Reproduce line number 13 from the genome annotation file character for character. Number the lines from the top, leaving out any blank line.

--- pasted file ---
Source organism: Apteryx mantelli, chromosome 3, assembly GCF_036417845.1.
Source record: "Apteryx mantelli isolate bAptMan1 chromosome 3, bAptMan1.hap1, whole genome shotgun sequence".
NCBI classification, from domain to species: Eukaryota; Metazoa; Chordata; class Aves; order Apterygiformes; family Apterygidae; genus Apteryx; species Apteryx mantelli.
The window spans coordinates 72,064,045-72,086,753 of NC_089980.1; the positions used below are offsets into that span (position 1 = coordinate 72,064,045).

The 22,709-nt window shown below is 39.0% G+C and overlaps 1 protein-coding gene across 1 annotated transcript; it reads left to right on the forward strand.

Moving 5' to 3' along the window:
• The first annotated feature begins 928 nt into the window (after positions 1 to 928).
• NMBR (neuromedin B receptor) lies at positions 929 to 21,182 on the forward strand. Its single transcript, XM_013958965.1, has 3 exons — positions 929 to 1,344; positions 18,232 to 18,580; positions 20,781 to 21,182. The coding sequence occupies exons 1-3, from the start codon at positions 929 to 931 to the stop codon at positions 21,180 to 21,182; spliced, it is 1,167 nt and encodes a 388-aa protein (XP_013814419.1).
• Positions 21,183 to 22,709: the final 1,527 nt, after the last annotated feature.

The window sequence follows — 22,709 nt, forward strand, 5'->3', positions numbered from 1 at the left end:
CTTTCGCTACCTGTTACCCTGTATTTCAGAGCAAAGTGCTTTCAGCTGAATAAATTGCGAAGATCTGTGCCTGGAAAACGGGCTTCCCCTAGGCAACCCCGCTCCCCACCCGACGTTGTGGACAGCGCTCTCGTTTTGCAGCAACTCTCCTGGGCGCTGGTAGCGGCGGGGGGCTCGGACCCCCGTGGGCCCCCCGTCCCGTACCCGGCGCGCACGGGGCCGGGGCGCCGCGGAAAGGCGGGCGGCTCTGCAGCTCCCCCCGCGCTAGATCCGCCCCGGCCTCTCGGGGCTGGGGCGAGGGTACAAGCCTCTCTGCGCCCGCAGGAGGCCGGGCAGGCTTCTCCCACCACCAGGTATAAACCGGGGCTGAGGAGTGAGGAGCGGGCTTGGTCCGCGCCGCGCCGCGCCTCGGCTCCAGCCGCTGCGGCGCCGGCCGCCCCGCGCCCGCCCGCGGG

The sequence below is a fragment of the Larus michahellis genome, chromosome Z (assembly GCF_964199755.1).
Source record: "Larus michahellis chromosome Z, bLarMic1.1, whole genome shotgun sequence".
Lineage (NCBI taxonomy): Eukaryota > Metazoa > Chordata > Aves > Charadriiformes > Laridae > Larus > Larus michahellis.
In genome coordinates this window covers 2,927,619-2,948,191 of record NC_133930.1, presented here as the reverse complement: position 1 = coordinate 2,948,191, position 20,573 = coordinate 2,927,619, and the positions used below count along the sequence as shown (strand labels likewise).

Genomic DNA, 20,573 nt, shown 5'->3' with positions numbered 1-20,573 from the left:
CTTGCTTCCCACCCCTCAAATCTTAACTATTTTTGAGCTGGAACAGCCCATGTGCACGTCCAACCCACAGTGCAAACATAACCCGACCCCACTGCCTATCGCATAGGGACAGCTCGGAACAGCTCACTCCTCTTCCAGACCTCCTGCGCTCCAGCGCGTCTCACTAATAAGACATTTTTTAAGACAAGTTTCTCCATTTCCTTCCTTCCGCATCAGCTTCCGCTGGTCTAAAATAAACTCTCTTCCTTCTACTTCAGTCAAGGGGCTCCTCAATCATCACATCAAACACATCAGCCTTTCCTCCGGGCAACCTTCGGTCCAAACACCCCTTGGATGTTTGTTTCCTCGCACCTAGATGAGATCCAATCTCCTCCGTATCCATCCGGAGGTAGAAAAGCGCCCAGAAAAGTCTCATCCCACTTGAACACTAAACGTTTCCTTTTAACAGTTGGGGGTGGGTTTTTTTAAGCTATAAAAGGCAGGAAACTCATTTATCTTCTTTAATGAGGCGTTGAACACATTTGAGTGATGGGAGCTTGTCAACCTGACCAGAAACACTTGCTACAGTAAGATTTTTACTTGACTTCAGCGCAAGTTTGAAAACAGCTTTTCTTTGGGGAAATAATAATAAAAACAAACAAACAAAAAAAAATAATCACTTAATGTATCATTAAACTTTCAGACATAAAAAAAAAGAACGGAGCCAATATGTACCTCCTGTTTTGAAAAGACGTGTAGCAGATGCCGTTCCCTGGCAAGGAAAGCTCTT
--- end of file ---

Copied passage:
Source record: "Larus michahellis chromosome Z, bLarMic1.1, whole genome shotgun sequence".